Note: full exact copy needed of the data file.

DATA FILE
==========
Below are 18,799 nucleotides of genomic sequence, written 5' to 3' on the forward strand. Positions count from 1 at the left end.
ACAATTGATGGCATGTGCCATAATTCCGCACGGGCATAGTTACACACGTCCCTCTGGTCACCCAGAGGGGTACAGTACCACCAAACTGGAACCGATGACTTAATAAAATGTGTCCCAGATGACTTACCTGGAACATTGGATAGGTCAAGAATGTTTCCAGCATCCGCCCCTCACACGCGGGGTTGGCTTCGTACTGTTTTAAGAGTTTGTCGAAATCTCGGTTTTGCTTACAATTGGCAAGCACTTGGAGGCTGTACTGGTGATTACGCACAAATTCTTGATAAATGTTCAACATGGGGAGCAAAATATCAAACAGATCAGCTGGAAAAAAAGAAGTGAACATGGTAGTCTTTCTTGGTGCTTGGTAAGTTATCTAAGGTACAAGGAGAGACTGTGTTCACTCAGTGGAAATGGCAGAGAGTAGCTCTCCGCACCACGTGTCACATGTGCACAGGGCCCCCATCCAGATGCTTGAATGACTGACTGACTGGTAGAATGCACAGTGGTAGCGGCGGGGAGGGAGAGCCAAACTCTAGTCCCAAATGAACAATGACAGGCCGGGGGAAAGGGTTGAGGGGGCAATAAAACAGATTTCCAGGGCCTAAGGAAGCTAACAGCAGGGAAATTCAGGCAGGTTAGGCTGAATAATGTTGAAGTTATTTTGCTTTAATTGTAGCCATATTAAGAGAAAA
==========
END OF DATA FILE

Below are 18,799 nucleotides of genomic sequence, written 5' to 3' on the forward strand. Positions count from 1 at the left end.
ACAATTGATGGCATGTGCCATAATTCCGCACGGGCATAGTTACACACGTCCCTCTGGTCACCCAGAGGGGTACAGTACCACCAAACTGGAACCGATGACTTAATAAAATGTGTCCCAGATGACTTACCTGGAACATTGGATAGGTCAAGAATGTTTCCAGCATCCGCCCCTCACACGCGGGGTTGGCTTCGTACTGTTTTAAGAGTTTGTCGAAATCTCGGTTTTGCTTACAATTGGCAAGCACTTGGAGGCTGTACTGGTGATTACGCACAAATTCTTGATAAATGTTCAACATGGGGAGCAAAATATCAAACAGATCAGCTGGAAAAAAAGAAGTGAACATGGTAGTCTTTCTTGGTGCTTGGTAAGTTATCTAAGGTACAAGGAGAGACTGTGTTCACTCAGTGGAAATGGCAGAGAGTAGCTCTCCGCACCACGTGTCACATGTGCACAGGGCCCCCATCCAGATGCTTGAATGACTGACTGACTGGTAGAATGCACAGTGGTAGCGGCGGGGAGGGAGAGCCAAACTCTAGTCCCAAATGAACAATGACAGGCCGGGGGAAAGGGTTGAGGGGGCAATAAAACAGATTTCCAGGGCCTAAGGAAGCTAACAGCAGGGAAATTCAGGCAGGTTAGGCTGAATAATGTTGAAGTTATTTTGCTTTAATTGTAGCCATATTAAGAGAAAA